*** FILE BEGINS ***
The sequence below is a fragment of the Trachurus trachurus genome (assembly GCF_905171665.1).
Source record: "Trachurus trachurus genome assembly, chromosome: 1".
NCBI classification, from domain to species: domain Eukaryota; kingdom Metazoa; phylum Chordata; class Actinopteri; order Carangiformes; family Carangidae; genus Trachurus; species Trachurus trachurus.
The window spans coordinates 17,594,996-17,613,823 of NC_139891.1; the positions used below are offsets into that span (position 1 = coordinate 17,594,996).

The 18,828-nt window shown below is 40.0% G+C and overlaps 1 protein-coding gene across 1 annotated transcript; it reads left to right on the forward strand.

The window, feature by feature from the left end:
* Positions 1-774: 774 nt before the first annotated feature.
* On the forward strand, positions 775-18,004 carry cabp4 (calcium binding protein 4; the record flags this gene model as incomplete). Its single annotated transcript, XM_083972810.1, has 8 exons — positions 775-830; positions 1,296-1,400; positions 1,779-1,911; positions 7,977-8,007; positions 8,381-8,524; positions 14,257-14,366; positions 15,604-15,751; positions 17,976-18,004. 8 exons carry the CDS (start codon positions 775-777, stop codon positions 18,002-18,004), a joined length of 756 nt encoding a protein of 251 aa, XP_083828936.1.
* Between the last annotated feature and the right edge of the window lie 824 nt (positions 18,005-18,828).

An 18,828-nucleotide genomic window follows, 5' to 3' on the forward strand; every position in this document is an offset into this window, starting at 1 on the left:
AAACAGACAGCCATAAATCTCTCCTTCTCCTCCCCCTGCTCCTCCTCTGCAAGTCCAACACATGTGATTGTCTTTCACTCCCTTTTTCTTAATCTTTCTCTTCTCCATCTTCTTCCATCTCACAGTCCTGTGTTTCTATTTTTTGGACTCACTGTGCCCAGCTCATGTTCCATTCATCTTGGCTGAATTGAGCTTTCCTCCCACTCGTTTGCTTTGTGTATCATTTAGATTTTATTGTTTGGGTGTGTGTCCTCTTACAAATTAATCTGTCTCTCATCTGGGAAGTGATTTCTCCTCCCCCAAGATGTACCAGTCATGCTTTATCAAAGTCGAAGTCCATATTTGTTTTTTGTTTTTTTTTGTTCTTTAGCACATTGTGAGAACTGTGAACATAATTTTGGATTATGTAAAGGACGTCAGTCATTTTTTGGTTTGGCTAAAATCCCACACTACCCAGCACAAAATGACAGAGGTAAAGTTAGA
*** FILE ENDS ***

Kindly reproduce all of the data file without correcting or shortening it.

The sequence below is a fragment of the Trachurus trachurus genome (assembly GCF_905171665.1).
Source record: "Trachurus trachurus genome assembly, chromosome: 1".
NCBI classification, from domain to species: domain Eukaryota; kingdom Metazoa; phylum Chordata; class Actinopteri; order Carangiformes; family Carangidae; genus Trachurus; species Trachurus trachurus.
The window spans coordinates 17,594,996-17,613,823 of NC_139891.1; the positions used below are offsets into that span (position 1 = coordinate 17,594,996).

The 18,828-nt window shown below is 40.0% G+C and overlaps 1 protein-coding gene across 1 annotated transcript; it reads left to right on the forward strand.

The window, feature by feature from the left end:
* Positions 1-774: 774 nt before the first annotated feature.
* On the forward strand, positions 775-18,004 carry cabp4 (calcium binding protein 4; the record flags this gene model as incomplete). Its single annotated transcript, XM_083972810.1, has 8 exons — positions 775-830; positions 1,296-1,400; positions 1,779-1,911; positions 7,977-8,007; positions 8,381-8,524; positions 14,257-14,366; positions 15,604-15,751; positions 17,976-18,004. 8 exons carry the CDS (start codon positions 775-777, stop codon positions 18,002-18,004), a joined length of 756 nt encoding a protein of 251 aa, XP_083828936.1.
* Between the last annotated feature and the right edge of the window lie 824 nt (positions 18,005-18,828).

An 18,828-nucleotide genomic window follows, 5' to 3' on the forward strand; every position in this document is an offset into this window, starting at 1 on the left:
AAACAGACAGCCATAAATCTCTCCTTCTCCTCCCCCTGCTCCTCCTCTGCAAGTCCAACACATGTGATTGTCTTTCACTCCCTTTTTCTTAATCTTTCTCTTCTCCATCTTCTTCCATCTCACAGTCCTGTGTTTCTATTTTTTGGACTCACTGTGCCCAGCTCATGTTCCATTCATCTTGGCTGAATTGAGCTTTCCTCCCACTCGTTTGCTTTGTGTATCATTTAGATTTTATTGTTTGGGTGTGTGTCCTCTTACAAATTAATCTGTCTCTCATCTGGGAAGTGATTTCTCCTCCCCCAAGATGTACCAGTCATGCTTTATCAAAGTCGAAGTCCATATTTGTTTTTTGTTTTTTTTTGTTCTTTAGCACATTGTGAGAACTGTGAACATAATTTTGGATTATGTAAAGGACGTCAGTCATTTTTTGGTTTGGCTAAAATCCCACACTACCCAGCACAAAATGACAGAGGTAAAGTTAGA